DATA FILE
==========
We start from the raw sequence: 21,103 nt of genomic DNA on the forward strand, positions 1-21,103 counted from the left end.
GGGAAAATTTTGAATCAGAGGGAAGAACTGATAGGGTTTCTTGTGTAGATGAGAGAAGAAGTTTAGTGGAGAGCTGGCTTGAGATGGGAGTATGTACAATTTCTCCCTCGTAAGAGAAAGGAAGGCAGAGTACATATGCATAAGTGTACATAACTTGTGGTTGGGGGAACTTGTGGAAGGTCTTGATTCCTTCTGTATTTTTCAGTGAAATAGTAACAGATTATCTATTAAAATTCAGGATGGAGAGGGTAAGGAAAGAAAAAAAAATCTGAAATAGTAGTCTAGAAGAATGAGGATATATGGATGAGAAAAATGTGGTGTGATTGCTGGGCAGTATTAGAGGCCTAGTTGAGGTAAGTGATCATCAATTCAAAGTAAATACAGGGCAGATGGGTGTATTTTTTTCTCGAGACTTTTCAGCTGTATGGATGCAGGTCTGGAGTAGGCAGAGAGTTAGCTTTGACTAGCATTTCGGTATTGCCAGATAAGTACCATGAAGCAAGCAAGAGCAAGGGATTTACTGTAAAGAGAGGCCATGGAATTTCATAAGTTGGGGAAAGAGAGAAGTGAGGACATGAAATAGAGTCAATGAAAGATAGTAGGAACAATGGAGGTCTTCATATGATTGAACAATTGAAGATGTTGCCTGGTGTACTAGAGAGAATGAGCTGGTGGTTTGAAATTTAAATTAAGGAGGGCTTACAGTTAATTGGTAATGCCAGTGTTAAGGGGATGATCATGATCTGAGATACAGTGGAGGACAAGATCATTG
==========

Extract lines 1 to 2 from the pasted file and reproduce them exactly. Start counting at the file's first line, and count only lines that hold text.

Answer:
We start from the raw sequence: 21,103 nt of genomic DNA on the forward strand, positions 1-21,103 counted from the left end.
GGGAAAATTTTGAATCAGAGGGAAGAACTGATAGGGTTTCTTGTGTAGATGAGAGAAGAAGTTTAGTGGAGAGCTGGCTTGAGATGGGAGTATGTACAATTTCTCCCTCGTAAGAGAAAGGAAGGCAGAGTACATATGCATAAGTGTACATAACTTGTGGTTGGGGGAACTTGTGGAAGGTCTTGATTCCTTCTGTATTTTTCAGTGAAATAGTAACAGATTATCTATTAAAATTCAGGATGGAGAGGGTAAGGAAAGAAAAAAAAATCTGAAATAGTAGTCTAGAAGAATGAGGATATATGGATGAGAAAAATGTGGTGTGATTGCTGGGCAGTATTAGAGGCCTAGTTGAGGTAAGTGATCATCAATTCAAAGTAAATACAGGGCAGATGGGTGTATTTTTTTCTCGAGACTTTTCAGCTGTATGGATGCAGGTCTGGAGTAGGCAGAGAGTTAGCTTTGACTAGCATTTCGGTATTGCCAGATAAGTACCATGAAGCAAGCAAGAGCAAGGGATTTACTGTAAAGAGAGGCCATGGAATTTCATAAGTTGGGGAAAGAGAGAAGTGAGGACATGAAATAGAGTCAATGAAAGATAGTAGGAACAATGGAGGTCTTCATATGATTGAACAATTGAAGATGTTGCCTGGTGTACTAGAGAGAATGAGCTGGTGGTTTGAAATTTAAATTAAGGAGGGCTTACAGTTAATTGGTAATGCCAGTGTTAAGGGGATGATCATGATCTGAGATACAGTGGAGGACAAGATCATTG